142 CHAPTER 6 Non-Blocking Networks

network. However, we can ignore all but the outermost TSIs and view the network

as a TSSST network with a 48 × 48 TSI followed by a 24 × 48 space switch, then a

72 ×72 space switch, a 48 ×24 space switch, and a 48 ×48 TSI. The other four TSIs

along each path are left in the straight-through conﬁguration. Exercise 6.6 examines

the possibilities of treating the network as a seven-stage TSTSTST.

To schedule our logical ﬁve-stage network, we start by considering the middle

three space-switch stages as 48 3,456 × 3,456 space switches, one for each time

slot. We assign each call to one of the 48 time slots by scheduling this (m, n, r) =

(48, 24, 3456) Clos. This solution then leaves 48 subproblems, one per time slot, of

assigning each call in that time slot to one of the 48 physical middle-stage switches.

For each subproblem, we schedule all calls in that middle-stage time slot on the

(m, n, r) = (48, 24, 72) Clos formed by the three space switches for a single time

slot.

6.7 Bibliographic Notes

The seminal paper on non-blocking networks was published by Clos in 1953 [37].

This paper introduced Clos networks and described the requirements for them to

be strictly non-blocking. Beneˇs, Slepian, and Duguid discovered that much smaller

Clos networks were rearrangeably non-blocking [17, 171, 64]. The looping algorithm

presented to ﬁnd these arrangements can be traced back to K ¨onig, who proved a

bipartite graph of maximum degree can be edge-colored using colors [103].

Several more efﬁcient algorithms for edge-coloring are due to Cole [39, 40] and

matrix decomposition is addressed by Waksman [190]. Beneˇs’s classic 1965 book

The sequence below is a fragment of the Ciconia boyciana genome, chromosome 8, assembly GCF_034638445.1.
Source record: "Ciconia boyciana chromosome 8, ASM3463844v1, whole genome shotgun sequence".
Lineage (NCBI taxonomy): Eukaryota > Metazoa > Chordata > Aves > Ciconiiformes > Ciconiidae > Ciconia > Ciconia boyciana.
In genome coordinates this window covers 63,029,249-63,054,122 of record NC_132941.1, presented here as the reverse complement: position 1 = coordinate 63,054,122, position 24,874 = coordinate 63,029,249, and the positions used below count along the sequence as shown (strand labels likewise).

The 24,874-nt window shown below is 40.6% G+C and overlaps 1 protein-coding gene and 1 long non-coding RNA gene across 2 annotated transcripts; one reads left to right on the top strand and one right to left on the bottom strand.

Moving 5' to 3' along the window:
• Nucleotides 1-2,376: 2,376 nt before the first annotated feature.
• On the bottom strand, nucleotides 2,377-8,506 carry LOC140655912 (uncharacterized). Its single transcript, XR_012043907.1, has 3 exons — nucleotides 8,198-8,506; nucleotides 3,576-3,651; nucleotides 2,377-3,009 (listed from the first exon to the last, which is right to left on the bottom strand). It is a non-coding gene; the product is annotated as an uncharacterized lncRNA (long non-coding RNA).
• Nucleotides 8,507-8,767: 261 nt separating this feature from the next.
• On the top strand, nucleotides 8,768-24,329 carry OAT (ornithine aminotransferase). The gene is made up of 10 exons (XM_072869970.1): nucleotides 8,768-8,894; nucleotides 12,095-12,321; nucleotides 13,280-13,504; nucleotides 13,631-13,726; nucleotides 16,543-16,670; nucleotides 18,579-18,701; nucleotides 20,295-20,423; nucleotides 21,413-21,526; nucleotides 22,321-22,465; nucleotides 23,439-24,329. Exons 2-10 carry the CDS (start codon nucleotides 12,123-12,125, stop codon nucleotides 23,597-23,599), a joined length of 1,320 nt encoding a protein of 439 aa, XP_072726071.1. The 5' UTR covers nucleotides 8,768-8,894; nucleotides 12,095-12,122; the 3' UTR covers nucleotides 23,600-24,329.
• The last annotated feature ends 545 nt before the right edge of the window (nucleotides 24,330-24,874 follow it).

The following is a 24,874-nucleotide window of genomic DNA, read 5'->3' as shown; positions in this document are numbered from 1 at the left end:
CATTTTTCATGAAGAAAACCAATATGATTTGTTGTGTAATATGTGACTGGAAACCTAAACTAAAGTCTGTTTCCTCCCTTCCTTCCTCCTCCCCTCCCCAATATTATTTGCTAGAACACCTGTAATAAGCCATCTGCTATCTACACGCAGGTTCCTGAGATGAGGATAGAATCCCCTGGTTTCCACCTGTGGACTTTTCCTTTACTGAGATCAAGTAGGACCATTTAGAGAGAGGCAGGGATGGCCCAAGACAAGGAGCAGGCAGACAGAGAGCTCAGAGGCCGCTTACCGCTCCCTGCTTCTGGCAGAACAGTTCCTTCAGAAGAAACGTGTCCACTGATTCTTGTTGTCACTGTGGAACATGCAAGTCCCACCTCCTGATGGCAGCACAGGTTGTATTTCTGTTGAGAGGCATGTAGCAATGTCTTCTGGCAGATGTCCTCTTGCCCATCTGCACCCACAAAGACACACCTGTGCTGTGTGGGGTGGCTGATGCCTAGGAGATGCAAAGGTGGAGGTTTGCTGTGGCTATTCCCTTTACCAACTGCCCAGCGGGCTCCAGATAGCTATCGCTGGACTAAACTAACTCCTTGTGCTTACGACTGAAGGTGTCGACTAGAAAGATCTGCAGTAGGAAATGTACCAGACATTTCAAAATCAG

[18] derives a bound for the number of crosspoints required to realize a rearrangeable

non-blocking network and introduces the Beneˇs network, a special form of a Clos

network, to realize this bound. Batcher’s 1968 paper introduced the bitonic sort and

the Batcher sorting network [14]. A detailed treatment of sorting networks can be

found in Knuth [102]. Multicast in Clos networks was ﬁrst considered by Masson and

Jordan [120] and has since been studied by many researchers. More recent results

include the near-optimal multicast scheduling algorithm of Yang and Masson [196].

6.8 Exercises

6.1 A 27-port Clos. Sketch a rearrangeable Clos network using 3 × 3 crossbar switches

that has exactly 27 ports.

6.2 Maximum size Clos networks. Using n ×n crossbar switches as a building block, how

large a Clos can you build with k stages (k odd)? Assume that your Clos need only

be rearrangeable for unicast trafﬁc.

6.3 Performance of the looping algorithm. Implement the looping algorithm described in

Figure 6.11. Run the algorithm for a (5,5,5) Clos network: start with an empty

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